In 1960, a young John F Kennedy selected Lyndon Johnson from Texas, who was the Senate majority leader at the time. The pick helped bring voters from Texas and the southwest that turned out to be critical to Kennedy’s election.
“Harris is a more logical choice than anyone else,” said Paul Beck, a professor of political science at Ohio State University.
“African Americans have played such an important part in his nomination and are going to be such an important base for him going forward in the election,” Beck said.
“It is also important that he designate someone who is perceptibly younger than him,” Beck said.
Biden is 77, and his age has been visible in campaign events. He has occasionally stumbled over his words, leading to speculation about mental decline, although he suffers from a lifelong speech impediment. Trump has picked up on the perceived weakness and regularly belittles Biden as “Sleepy Joe” in tweets.
Harris is 55, and has demonstrated a legal mind in her questioning of Trump administration witnesses appearing before Senate committees, notably Attorney General William Barr whom she grilled about whether Trump had asked him to pursue political prosecutions as the nation’s top law enforcement official.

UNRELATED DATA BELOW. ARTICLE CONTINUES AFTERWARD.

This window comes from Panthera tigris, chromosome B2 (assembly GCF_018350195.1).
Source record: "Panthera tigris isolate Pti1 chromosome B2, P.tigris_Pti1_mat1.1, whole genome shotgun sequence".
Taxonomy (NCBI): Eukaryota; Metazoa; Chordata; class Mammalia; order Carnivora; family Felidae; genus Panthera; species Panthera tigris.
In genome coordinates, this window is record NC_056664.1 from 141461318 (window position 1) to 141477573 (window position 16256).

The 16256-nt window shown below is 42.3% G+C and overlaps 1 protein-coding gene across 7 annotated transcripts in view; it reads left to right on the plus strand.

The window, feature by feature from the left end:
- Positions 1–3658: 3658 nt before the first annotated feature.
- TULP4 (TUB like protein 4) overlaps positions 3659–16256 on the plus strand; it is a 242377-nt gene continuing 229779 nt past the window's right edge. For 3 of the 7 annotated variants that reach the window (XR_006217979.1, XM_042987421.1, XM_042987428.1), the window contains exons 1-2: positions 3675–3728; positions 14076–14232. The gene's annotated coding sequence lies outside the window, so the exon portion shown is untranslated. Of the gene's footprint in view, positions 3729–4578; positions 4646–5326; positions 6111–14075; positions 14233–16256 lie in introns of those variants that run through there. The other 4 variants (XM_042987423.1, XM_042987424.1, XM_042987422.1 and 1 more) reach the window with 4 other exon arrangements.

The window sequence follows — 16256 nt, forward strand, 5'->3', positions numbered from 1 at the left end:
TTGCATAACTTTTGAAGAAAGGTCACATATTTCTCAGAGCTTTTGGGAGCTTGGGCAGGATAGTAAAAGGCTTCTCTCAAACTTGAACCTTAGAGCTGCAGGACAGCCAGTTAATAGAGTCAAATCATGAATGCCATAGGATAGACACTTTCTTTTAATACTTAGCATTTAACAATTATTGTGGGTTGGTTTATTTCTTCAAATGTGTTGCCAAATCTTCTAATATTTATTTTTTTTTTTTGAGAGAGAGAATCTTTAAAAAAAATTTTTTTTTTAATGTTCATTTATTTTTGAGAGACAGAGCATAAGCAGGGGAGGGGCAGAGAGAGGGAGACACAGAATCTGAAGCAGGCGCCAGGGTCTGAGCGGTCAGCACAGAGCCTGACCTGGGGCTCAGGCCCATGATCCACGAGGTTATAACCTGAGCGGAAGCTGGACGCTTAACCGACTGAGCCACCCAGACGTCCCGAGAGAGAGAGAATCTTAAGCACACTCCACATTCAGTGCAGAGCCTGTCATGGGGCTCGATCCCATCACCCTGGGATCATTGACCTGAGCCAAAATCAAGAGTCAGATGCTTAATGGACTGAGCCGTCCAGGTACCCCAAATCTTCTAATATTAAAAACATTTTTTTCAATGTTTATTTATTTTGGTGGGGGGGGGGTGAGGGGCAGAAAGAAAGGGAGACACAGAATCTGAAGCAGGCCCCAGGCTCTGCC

“Her demonstrated ability occupy a prosecutorial persona, for all the things that are new about this, that is a very time-honoured and conventional role for a vice presidential candidate,” said Jim Henson, a political science professor at the University of Texas.
“The vice president is the person to go out and be more aggressive than the candidate. Kamala Harris, given her professional background and her performance in the Senate, has that reputation,” Henson said.
“We saw that in the debate, interestingly with Biden on the receiving end,” he noted.
Harris clashed with Biden in a Democratic presidential debate in June 2019 when she contrasted herself as a little girl being bused to a white neighbourhood to go to school with his record on school busing in the 1970s. Biden stumbled in that moment and was unable to give a coherent response.
“Busing is just such a complex issue, and it was just so divisive back in those days. It didn’t lend itself to more than 60 seconds in a debate even though Joe Biden really stood on the side that prevailed,” Jackson said.
Biden is an outgoing and accommodating personality which should allow him to mesh well with Harris, said Aubrey Immelman, a professor of political psychology at the College of Saint Benedict and Saint John’s University in Minnesota.
His deliberation and thoughtful process suggest Biden was able to develop “personal chemistry” with her. It is quite likely as well that Harris’s friendship with Biden’s late son Beau also helped. And she may well have been a consensus pick among his close advisers, including his wife Jill Biden, as well as Barack and Michelle Obama.
“Metaphorically, Biden is led more by ‘heart’ than by ‘head”,” Immelman told Al Jazeera.
By William Roberts, Al Jazeera